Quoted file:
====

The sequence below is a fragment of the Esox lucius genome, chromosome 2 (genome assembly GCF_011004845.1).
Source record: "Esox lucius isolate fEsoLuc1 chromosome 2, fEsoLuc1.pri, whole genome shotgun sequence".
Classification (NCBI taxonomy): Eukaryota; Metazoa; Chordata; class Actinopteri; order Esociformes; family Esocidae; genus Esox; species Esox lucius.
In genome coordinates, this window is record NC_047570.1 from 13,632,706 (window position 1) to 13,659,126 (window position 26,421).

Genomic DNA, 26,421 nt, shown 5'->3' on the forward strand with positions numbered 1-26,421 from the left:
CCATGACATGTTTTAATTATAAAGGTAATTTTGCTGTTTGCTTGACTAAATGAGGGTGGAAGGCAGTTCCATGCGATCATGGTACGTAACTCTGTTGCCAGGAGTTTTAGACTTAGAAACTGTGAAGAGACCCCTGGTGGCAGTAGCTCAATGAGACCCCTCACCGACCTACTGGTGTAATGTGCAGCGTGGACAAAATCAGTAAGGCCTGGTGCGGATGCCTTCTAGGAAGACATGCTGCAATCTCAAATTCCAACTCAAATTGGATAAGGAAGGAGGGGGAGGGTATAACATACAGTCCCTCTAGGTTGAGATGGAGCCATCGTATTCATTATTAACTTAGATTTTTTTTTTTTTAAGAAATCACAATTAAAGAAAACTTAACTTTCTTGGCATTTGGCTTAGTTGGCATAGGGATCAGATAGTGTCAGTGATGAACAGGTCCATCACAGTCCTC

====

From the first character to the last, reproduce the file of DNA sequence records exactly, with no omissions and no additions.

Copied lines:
The sequence below is a fragment of the Esox lucius genome, chromosome 2 (genome assembly GCF_011004845.1).
Source record: "Esox lucius isolate fEsoLuc1 chromosome 2, fEsoLuc1.pri, whole genome shotgun sequence".
Classification (NCBI taxonomy): Eukaryota; Metazoa; Chordata; class Actinopteri; order Esociformes; family Esocidae; genus Esox; species Esox lucius.
In genome coordinates, this window is record NC_047570.1 from 13,632,706 (window position 1) to 13,659,126 (window position 26,421).

Genomic DNA, 26,421 nt, shown 5'->3' on the forward strand with positions numbered 1-26,421 from the left:
CCATGACATGTTTTAATTATAAAGGTAATTTTGCTGTTTGCTTGACTAAATGAGGGTGGAAGGCAGTTCCATGCGATCATGGTACGTAACTCTGTTGCCAGGAGTTTTAGACTTAGAAACTGTGAAGAGACCCCTGGTGGCAGTAGCTCAATGAGACCCCTCACCGACCTACTGGTGTAATGTGCAGCGTGGACAAAATCAGTAAGGCCTGGTGCGGATGCCTTCTAGGAAGACATGCTGCAATCTCAAATTCCAACTCAAATTGGATAAGGAAGGAGGGGGAGGGTATAACATACAGTCCCTCTAGGTTGAGATGGAGCCATCGTATTCATTATTAACTTAGATTTTTTTTTTTTTAAGAAATCACAATTAAAGAAAACTTAACTTTCTTGGCATTTGGCTTAGTTGGCATAGGGATCAGATAGTGTCAGTGATGAACAGGTCCATCACAGTCCTC